Center for Earth and Planetary Studies Senior Scientist

Dr. Bruce Campbell received a B.S. in Geophysics in 1986 from Texas A&M University, and a Ph.D. in Geology and Geophysics in 1991 from the University of Hawaii. Since 1992 he has been with the Smithsonian’s Center for Earth and Planetary Studies at the National Air and Space Museum, and was department chair from 1998 to 2002 and 2015 to 2019. His research focuses on the surface and subsurface geology of the Moon, Mars, Venus, and the icy moons of the outer planets, resulting in more than 100 scientific publications.

Much of this work uses radar observations with orbiting probes and the giant Arecibo and Green Bank radio telescopes. Radar signals can probe from a few meters to several kilometers below the surface, revealing the events that formed the features we now see. For Venus, radar can penetrate the thick clouds to map the volcanic landscape and watch for changes from possible eruptions. To support future human exploration, radar can illuminate areas near the lunar poles to search for ice, reveal layering in the polar caps of Mars, and identify martian ground ice. Dr. Campbell has led proposal teams for an orbiting radar mission to Mars and co-chaired a 2015 study group for the next Mars orbiter mission.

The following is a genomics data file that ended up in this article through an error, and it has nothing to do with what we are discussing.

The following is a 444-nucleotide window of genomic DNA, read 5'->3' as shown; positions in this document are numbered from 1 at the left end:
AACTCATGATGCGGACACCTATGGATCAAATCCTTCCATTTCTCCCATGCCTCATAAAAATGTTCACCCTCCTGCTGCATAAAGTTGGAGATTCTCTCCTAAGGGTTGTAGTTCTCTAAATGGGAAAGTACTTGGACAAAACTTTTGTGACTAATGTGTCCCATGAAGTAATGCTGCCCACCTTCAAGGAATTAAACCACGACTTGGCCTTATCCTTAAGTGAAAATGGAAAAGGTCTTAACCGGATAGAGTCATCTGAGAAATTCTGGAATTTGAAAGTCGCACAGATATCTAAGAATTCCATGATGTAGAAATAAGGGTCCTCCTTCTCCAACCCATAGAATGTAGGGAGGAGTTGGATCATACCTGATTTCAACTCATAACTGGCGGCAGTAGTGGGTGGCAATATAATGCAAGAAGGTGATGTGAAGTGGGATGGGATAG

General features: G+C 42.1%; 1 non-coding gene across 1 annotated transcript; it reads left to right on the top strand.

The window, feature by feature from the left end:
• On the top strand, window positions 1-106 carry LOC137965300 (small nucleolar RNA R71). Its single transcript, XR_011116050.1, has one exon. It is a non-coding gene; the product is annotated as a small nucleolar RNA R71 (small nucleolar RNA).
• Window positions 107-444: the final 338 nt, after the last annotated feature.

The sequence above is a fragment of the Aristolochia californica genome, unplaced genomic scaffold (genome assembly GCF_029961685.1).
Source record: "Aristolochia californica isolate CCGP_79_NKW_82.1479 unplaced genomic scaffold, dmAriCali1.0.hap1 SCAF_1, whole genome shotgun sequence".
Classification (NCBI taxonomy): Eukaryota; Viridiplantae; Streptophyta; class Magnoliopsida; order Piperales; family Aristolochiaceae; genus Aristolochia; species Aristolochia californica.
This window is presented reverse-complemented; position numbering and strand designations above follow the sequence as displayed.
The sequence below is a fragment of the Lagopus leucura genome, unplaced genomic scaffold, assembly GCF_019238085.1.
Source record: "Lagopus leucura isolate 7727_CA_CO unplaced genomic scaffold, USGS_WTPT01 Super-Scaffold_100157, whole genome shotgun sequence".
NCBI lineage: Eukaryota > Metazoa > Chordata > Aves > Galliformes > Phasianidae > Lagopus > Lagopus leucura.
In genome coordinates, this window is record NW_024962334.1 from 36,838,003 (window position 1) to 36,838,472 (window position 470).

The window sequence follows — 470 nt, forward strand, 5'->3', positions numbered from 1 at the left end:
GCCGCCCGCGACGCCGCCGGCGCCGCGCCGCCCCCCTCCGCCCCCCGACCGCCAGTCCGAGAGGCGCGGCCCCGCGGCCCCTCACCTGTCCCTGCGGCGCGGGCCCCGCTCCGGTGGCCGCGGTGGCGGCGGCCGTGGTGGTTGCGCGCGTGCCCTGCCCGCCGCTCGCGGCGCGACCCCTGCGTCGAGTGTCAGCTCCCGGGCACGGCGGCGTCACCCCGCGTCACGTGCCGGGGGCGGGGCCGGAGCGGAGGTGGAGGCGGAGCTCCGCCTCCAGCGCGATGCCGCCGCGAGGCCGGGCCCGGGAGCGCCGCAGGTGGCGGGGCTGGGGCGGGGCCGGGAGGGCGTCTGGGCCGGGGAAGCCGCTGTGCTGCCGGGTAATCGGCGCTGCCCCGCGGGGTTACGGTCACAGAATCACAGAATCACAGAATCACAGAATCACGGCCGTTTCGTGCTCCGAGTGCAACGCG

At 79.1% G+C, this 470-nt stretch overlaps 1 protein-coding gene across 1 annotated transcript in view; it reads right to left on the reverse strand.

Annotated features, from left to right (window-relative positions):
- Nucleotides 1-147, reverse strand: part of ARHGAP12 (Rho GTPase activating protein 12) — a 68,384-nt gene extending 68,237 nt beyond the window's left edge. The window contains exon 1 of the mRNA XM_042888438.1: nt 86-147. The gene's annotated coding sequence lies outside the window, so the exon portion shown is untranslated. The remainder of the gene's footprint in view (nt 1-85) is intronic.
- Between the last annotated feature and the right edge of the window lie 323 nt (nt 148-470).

He is a science team member for the radar sounder instruments on the Mars Reconnaissance Orbiter, the Jupiter Icy Moons Explorer, and Europa Clipper, co-lead for the imaging radar on the VERITAS mission to Venus, and a team member for the DaVinci mission to Venus.

As part of the National Air and Space Museum, he works to bring the excitement and discoveries of planetary exploration to museum visitors. 

Contact Information (202) 633-2472 Related Links Bruce Campbell CV [PDF Download]
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